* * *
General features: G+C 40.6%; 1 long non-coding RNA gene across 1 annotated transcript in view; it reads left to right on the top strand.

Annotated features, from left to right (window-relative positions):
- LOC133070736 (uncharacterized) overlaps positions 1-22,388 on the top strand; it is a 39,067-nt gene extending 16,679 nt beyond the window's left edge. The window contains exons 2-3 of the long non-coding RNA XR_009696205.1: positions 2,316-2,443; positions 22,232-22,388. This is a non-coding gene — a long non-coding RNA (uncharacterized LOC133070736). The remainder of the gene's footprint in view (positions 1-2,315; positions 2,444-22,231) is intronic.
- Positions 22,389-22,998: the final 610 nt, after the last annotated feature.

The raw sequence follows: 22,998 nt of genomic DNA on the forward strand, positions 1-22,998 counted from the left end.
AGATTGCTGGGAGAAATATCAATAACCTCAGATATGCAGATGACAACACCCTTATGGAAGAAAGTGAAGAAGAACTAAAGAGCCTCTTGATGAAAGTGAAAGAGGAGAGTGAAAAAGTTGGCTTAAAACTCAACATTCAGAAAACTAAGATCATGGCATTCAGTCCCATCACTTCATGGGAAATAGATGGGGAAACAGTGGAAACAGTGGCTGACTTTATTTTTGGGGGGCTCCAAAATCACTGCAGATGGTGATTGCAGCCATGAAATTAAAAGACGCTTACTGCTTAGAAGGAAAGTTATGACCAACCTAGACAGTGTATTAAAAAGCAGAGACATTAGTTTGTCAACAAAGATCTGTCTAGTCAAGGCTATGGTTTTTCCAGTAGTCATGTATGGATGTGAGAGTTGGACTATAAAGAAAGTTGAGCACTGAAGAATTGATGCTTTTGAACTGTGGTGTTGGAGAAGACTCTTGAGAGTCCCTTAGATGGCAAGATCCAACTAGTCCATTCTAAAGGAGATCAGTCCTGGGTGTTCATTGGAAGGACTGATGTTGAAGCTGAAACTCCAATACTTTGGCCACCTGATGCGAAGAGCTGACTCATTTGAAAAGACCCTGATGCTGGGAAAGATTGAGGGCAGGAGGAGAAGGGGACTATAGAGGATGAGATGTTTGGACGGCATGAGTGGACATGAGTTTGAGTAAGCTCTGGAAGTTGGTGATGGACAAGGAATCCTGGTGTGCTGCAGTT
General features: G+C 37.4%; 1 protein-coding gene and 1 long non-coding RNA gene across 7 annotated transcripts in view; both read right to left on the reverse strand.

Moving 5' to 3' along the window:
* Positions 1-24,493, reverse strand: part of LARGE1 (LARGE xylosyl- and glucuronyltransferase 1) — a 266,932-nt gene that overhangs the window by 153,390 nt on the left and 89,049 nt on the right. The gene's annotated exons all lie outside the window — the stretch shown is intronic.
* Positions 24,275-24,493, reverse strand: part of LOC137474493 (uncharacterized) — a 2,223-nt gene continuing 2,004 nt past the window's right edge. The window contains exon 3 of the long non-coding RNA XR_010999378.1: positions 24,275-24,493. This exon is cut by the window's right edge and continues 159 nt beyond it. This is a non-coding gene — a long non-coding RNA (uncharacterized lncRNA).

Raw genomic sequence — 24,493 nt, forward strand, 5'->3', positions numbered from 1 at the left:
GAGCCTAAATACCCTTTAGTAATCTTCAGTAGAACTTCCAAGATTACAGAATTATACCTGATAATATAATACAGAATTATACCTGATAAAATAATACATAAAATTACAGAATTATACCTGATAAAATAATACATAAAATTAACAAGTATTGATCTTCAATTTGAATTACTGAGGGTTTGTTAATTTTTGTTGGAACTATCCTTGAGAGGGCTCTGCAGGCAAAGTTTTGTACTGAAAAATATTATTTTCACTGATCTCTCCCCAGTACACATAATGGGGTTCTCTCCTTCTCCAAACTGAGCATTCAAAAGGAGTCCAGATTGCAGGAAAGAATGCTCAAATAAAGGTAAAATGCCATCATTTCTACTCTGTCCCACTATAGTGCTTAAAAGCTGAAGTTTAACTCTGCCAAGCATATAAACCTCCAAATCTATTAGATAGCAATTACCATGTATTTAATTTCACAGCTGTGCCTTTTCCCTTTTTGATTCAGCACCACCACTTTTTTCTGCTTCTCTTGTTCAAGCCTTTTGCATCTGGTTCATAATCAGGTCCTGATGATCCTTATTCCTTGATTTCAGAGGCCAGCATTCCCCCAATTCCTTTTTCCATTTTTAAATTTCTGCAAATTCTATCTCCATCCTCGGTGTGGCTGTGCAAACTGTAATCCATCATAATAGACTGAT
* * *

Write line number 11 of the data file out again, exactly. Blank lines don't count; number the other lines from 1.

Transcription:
Raw genomic sequence — 24,493 nt, forward strand, 5'->3', positions numbered from 1 at the left: